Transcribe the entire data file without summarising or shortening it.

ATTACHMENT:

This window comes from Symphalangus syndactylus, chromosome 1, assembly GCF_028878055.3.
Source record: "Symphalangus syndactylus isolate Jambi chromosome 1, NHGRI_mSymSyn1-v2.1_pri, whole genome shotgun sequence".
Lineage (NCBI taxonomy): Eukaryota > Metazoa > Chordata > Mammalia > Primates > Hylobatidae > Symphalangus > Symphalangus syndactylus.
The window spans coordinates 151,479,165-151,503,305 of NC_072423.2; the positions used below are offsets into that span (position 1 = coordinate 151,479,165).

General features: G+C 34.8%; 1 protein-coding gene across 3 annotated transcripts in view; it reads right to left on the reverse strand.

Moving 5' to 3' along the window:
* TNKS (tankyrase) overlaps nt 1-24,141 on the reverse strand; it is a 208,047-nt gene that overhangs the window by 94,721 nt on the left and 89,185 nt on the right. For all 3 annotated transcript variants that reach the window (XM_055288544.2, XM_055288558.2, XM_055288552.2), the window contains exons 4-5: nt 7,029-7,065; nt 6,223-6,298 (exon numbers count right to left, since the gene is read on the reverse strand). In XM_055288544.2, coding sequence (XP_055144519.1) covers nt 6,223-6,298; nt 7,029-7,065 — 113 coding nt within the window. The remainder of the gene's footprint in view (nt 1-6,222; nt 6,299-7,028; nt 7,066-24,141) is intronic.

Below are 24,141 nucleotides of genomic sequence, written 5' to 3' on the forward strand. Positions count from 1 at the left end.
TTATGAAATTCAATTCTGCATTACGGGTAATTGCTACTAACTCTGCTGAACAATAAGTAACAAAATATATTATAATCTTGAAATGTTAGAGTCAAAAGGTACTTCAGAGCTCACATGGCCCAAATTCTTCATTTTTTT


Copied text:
This window comes from Symphalangus syndactylus, chromosome 1, assembly GCF_028878055.3.
Source record: "Symphalangus syndactylus isolate Jambi chromosome 1, NHGRI_mSymSyn1-v2.1_pri, whole genome shotgun sequence".
Lineage (NCBI taxonomy): Eukaryota > Metazoa > Chordata > Mammalia > Primates > Hylobatidae > Symphalangus > Symphalangus syndactylus.
The window spans coordinates 151,479,165-151,503,305 of NC_072423.2; the positions used below are offsets into that span (position 1 = coordinate 151,479,165).

General features: G+C 34.8%; 1 protein-coding gene across 3 annotated transcripts in view; it reads right to left on the reverse strand.

Moving 5' to 3' along the window:
* TNKS (tankyrase) overlaps nt 1-24,141 on the reverse strand; it is a 208,047-nt gene that overhangs the window by 94,721 nt on the left and 89,185 nt on the right. For all 3 annotated transcript variants that reach the window (XM_055288544.2, XM_055288558.2, XM_055288552.2), the window contains exons 4-5: nt 7,029-7,065; nt 6,223-6,298 (exon numbers count right to left, since the gene is read on the reverse strand). In XM_055288544.2, coding sequence (XP_055144519.1) covers nt 6,223-6,298; nt 7,029-7,065 — 113 coding nt within the window. The remainder of the gene's footprint in view (nt 1-6,222; nt 6,299-7,028; nt 7,066-24,141) is intronic.

Below are 24,141 nucleotides of genomic sequence, written 5' to 3' on the forward strand. Positions count from 1 at the left end.
TTATGAAATTCAATTCTGCATTACGGGTAATTGCTACTAACTCTGCTGAACAATAAGTAACAAAATATATTATAATCTTGAAATGTTAGAGTCAAAAGGTACTTCAGAGCTCACATGGCCCAAATTCTTCATTTTTTT